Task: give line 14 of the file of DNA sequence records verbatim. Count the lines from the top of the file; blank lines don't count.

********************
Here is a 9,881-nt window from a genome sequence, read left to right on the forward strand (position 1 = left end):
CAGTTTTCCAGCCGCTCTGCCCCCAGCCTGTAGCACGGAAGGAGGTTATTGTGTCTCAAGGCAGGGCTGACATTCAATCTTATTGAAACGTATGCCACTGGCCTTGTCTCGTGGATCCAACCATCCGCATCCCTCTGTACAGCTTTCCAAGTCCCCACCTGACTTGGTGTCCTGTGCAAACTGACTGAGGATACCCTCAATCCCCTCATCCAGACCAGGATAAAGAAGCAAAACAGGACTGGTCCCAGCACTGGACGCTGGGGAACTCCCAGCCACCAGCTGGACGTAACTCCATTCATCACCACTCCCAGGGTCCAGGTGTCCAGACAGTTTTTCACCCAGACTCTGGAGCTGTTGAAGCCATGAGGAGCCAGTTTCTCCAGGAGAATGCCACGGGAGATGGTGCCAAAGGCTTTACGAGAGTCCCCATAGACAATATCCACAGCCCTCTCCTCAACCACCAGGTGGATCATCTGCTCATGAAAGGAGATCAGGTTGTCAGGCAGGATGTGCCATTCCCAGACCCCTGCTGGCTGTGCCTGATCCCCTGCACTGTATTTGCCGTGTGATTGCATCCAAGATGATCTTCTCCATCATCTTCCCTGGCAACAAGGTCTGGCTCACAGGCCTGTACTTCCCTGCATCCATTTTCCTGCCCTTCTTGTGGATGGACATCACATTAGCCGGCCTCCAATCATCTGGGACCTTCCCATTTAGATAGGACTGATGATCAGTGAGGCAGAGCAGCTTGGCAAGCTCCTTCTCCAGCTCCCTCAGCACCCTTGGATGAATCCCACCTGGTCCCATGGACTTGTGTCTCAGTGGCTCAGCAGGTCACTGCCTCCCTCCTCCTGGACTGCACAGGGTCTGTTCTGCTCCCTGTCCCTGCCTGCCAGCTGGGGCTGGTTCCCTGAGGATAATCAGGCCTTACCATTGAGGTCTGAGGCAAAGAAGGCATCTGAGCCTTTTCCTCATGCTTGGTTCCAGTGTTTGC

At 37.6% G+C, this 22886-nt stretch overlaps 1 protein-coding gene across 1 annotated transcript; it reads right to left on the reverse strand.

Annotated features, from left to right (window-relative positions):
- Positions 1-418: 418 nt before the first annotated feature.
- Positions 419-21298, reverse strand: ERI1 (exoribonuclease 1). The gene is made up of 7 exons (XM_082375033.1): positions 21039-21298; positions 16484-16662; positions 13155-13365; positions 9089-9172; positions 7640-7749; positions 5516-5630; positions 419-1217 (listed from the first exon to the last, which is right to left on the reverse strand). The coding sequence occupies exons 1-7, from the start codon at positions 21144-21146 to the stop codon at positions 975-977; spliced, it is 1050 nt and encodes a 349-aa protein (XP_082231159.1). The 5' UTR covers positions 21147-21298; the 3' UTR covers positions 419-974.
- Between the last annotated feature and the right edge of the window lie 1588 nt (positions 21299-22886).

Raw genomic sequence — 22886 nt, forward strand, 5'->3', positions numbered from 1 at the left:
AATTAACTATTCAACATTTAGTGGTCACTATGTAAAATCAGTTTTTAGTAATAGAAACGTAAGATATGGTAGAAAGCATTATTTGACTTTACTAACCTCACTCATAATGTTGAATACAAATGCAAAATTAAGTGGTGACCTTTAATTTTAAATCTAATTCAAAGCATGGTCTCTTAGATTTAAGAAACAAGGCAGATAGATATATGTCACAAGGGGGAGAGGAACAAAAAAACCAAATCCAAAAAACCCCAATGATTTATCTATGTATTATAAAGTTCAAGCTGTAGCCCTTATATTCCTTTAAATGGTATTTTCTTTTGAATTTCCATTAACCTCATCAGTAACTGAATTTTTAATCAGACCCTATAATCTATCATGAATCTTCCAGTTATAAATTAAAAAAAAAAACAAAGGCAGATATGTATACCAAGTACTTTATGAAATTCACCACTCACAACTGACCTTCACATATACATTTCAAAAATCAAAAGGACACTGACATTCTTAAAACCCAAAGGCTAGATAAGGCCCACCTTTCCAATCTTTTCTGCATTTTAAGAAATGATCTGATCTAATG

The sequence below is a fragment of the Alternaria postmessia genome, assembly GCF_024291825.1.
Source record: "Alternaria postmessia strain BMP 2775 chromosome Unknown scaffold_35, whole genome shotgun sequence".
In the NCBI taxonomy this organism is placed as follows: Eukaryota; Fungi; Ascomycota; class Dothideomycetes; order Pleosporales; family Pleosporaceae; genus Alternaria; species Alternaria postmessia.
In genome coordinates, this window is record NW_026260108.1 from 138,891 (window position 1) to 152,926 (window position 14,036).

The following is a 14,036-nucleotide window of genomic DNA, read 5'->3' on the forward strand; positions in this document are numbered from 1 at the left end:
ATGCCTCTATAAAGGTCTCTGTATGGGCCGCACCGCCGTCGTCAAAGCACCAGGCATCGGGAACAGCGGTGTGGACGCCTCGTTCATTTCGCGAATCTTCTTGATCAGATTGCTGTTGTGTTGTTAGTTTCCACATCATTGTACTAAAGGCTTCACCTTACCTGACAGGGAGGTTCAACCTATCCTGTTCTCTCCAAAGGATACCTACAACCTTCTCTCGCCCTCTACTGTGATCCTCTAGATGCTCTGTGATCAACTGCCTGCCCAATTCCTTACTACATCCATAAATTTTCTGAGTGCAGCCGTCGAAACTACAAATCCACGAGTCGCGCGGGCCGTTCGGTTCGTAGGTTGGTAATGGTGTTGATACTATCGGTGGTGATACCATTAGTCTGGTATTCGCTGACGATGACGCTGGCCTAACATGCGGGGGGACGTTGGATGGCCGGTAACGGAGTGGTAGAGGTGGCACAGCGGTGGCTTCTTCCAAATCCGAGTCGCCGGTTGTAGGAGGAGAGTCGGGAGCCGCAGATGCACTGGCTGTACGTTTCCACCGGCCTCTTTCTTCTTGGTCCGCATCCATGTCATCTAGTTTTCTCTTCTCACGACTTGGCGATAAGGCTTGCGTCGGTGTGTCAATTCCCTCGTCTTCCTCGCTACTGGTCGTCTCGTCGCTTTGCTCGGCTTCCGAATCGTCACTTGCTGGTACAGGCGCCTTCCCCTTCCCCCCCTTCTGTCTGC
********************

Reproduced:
The following is a 14,036-nucleotide window of genomic DNA, read 5'->3' on the forward strand; positions in this document are numbered from 1 at the left end: